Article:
Suicide is something that many of us struggle to talk about; whether it’s verbalising suicidal thoughts of our own, or being concerned that someone we know could be feeling suicidal. But having those conversations is one of the most powerful things we can do to help smash the stigma surrounding suicide.
It’s World Suicide Prevention Day (WSPD) on 10th September, which means this topic might already be on your mind. WSPD aims to start the conversation about suicide, and to show that recovery is possible. It’s a real message of hope, and it’s one that we all have the power to give.
If you want to be part of the conversation but you don’t know where to start, we’ve consulted a whole host of professional resources to bring you some helpful tips on talking about suicide, as well as guidance on what to look out for.
Spotting the Warning Signs of Suicide
People are often incredibly good at hiding things when they’re feeling low; we want to help change that – because that’s why we don’t always see it coming. Mental health isn’t visible in the same way as a broken leg, so it’s important to keep watch for any warning signs.
While no two people are the same, some of the most telling signs that someone might be feeling suicidal include:
- Talking about themselves as a burden to others
- Expressing guilt or shame
- Feeling hopeless, trapped, or ‘empty’
- Experiencing extremes of sadness, anxiety, agitation or rage
- Withdrawing from people, giving away important items, and saying goodbye
- Taking dangerous risks
Try not to feel alarmed if you’ve noticed any of these signs in a loved one; a lot of the warnings signs do overlap with other mental health conditions – such as depression and anxiety. That’s why having an open, honest conversation with anyone you’re worried about is such an important step.
How to Talk About Suicide and Suicidal Thoughts
Whether a person’s pain is visible or well hidden, you can make a real difference in someone’s life with even the smallest of actions.
- Check in on the people around you as often as you can. Whether it’s a text, phone call or face-to-face, letting people know you’re there if they need you can be a really powerful show of solidarity. It’s also a good idea to ask people if they’re okay more than once, as we tend to answer ‘how are you’ on autopilot. And we’re not always ‘fine’.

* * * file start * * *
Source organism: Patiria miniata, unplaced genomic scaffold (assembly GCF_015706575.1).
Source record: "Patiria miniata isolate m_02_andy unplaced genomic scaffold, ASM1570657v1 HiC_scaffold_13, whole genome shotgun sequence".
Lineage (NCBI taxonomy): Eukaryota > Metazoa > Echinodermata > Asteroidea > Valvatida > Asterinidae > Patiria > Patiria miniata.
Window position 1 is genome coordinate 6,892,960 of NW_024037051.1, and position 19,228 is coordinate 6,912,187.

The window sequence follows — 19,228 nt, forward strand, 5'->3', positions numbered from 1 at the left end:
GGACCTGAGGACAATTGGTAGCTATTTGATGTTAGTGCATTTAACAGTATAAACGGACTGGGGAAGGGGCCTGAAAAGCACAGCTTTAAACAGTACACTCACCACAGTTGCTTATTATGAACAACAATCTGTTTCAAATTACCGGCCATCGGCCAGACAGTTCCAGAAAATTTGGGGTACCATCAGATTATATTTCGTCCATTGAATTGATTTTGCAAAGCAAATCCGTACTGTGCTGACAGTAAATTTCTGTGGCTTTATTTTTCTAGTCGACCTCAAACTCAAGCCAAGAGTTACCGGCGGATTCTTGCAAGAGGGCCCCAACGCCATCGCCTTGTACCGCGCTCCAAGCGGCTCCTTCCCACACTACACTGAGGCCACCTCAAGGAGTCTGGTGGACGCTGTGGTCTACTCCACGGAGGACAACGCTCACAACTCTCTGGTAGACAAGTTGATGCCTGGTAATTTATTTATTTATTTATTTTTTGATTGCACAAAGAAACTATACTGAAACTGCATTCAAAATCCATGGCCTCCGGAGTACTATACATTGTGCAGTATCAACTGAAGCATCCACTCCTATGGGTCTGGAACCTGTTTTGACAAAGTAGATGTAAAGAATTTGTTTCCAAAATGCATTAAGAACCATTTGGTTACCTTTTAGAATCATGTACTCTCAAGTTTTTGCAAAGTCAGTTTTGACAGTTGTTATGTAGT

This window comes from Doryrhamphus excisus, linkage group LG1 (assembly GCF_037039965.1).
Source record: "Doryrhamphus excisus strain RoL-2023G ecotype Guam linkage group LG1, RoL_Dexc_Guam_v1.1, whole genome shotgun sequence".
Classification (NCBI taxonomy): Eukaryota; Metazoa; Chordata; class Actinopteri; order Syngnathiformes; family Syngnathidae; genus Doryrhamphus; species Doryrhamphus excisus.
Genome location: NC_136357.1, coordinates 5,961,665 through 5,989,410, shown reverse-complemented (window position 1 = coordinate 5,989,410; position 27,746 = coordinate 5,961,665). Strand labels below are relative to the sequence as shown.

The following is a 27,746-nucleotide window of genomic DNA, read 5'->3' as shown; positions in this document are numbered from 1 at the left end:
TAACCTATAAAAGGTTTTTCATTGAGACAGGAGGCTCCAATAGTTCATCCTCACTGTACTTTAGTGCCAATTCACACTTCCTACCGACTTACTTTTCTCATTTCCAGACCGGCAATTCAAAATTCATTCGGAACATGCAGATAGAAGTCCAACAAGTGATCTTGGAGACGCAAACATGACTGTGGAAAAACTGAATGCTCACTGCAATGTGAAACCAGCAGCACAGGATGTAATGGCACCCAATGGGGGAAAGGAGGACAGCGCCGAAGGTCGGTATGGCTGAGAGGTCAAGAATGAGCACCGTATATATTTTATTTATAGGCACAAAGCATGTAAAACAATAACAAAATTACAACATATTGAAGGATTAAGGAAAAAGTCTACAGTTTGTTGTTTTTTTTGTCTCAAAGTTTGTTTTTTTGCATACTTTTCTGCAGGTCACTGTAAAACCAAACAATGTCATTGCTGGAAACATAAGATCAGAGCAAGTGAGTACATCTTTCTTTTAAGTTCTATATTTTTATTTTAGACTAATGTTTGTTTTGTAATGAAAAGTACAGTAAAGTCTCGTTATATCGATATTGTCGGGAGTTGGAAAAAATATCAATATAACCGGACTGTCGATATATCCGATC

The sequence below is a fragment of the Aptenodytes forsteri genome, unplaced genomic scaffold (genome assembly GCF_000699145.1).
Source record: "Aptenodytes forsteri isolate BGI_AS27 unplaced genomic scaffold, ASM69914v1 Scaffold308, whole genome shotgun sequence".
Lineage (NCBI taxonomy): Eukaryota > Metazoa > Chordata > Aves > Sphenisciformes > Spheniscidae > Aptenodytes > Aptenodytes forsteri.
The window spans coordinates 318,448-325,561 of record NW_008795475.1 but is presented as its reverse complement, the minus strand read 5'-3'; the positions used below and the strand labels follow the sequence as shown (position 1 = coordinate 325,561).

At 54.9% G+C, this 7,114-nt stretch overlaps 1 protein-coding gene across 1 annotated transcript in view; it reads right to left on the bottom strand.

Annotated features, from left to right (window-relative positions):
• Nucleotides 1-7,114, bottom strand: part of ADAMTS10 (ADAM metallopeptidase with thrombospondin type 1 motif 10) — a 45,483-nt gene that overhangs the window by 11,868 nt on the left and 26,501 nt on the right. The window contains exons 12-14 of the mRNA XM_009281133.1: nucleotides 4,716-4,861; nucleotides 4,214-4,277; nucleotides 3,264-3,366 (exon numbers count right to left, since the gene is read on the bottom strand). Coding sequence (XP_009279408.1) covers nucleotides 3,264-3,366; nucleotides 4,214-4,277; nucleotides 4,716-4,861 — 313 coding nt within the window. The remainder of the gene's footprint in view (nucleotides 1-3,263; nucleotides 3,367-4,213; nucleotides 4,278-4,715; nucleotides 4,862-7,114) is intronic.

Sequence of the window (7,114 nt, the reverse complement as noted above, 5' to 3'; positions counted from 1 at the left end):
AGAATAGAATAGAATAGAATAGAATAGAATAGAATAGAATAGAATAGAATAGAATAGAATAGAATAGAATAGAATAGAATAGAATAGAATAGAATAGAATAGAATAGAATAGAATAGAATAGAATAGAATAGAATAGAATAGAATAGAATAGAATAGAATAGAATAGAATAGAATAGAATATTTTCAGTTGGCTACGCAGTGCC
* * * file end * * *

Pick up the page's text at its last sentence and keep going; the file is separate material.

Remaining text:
- If someone confides in you that they’re struggling, showing love and compassion is the most important thing you can do. Even if you don’t understand exactly what they’re gong through, listen without judgement, and offer your support.
- Try to avoid using phrases that could be seen as dismissive, such as ‘things aren’t that bad’, or ‘it’ll all be fine’. It’s really tempting to offer whatever reassurances you can, but remember that you can be a positive force in someone’s life without trying to make them feel positive. People have to get there in their own time.
- If you’re concerned that someone you know could be having suicidal thoughts, offer to help them make a plan for when they’re struggling. This could include encouraging them to write down their own warning signs, any actions that typically help them to feel better, and the contact details of who they would call in an emergency (if they wouldn’t open up to a friend or family member in their lowest moments, this could be a helpline).
- We often like to help people in ‘practical’ ways, which can be difficult where mental health is concerned. But where you absolutely can have a practical impact is in helping someone to access support when they need it. It can be incredibly challenging to reach out when you’re feeling low, so if someone has confided in you, offer to contact mental health support services, or a GP, on their behalf.
Getting Support for Better Mental Health
Taking some small, simple steps to prioritise your wellbeing can make a great deal of difference to how you’re feeling in the present, and how you think about your future. Read our blog on being proactive with your mental health for some helpful tips and guidance.
If you’re feeling particularly low, it’s incredibly important to reach out for support. Consider contacting your GP, confiding in a trusted friend or family member, or making use of one of the incredible mental health support services that have been set up to help.
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